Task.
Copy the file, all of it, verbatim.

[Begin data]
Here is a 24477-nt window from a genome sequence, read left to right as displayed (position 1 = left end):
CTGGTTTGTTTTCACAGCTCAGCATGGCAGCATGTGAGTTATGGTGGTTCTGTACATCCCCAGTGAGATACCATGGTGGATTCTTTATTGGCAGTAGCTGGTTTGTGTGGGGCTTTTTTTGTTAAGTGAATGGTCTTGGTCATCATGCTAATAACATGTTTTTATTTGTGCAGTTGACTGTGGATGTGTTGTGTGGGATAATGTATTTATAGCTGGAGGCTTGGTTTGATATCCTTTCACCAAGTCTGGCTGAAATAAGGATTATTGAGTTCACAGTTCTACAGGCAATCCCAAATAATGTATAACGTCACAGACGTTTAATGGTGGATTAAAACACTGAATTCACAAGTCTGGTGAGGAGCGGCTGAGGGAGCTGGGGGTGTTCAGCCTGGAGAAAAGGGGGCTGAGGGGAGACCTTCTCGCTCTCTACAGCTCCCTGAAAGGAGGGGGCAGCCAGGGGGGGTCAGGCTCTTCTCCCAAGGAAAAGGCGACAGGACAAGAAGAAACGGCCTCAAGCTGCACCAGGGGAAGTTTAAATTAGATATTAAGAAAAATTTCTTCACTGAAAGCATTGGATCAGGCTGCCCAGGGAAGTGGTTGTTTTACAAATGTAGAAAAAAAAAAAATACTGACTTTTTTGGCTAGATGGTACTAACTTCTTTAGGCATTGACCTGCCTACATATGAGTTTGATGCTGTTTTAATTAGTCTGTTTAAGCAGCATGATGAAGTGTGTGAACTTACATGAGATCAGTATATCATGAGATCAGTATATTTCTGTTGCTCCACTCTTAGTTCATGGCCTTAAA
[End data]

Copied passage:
Here is a 24477-nt window from a genome sequence, read left to right as displayed (position 1 = left end):
CTGGTTTGTTTTCACAGCTCAGCATGGCAGCATGTGAGTTATGGTGGTTCTGTACATCCCCAGTGAGATACCATGGTGGATTCTTTATTGGCAGTAGCTGGTTTGTGTGGGGCTTTTTTTGTTAAGTGAATGGTCTTGGTCATCATGCTAATAACATGTTTTTATTTGTGCAGTTGACTGTGGATGTGTTGTGTGGGATAATGTATTTATAGCTGGAGGCTTGGTTTGATATCCTTTCACCAAGTCTGGCTGAAATAAGGATTATTGAGTTCACAGTTCTACAGGCAATCCCAAATAATGTATAACGTCACAGACGTTTAATGGTGGATTAAAACACTGAATTCACAAGTCTGGTGAGGAGCGGCTGAGGGAGCTGGGGGTGTTCAGCCTGGAGAAAAGGGGGCTGAGGGGAGACCTTCTCGCTCTCTACAGCTCCCTGAAAGGAGGGGGCAGCCAGGGGGGGTCAGGCTCTTCTCCCAAGGAAAAGGCGACAGGACAAGAAGAAACGGCCTCAAGCTGCACCAGGGGAAGTTTAAATTAGATATTAAGAAAAATTTCTTCACTGAAAGCATTGGATCAGGCTGCCCAGGGAAGTGGTTGTTTTACAAATGTAGAAAAAAAAAAAATACTGACTTTTTTGGCTAGATGGTACTAACTTCTTTAGGCATTGACCTGCCTACATATGAGTTTGATGCTGTTTTAATTAGTCTGTTTAAGCAGCATGATGAAGTGTGTGAACTTACATGAGATCAGTATATCATGAGATCAGTATATTTCTGTTGCTCCACTCTTAGTTCATGGCCTTAAA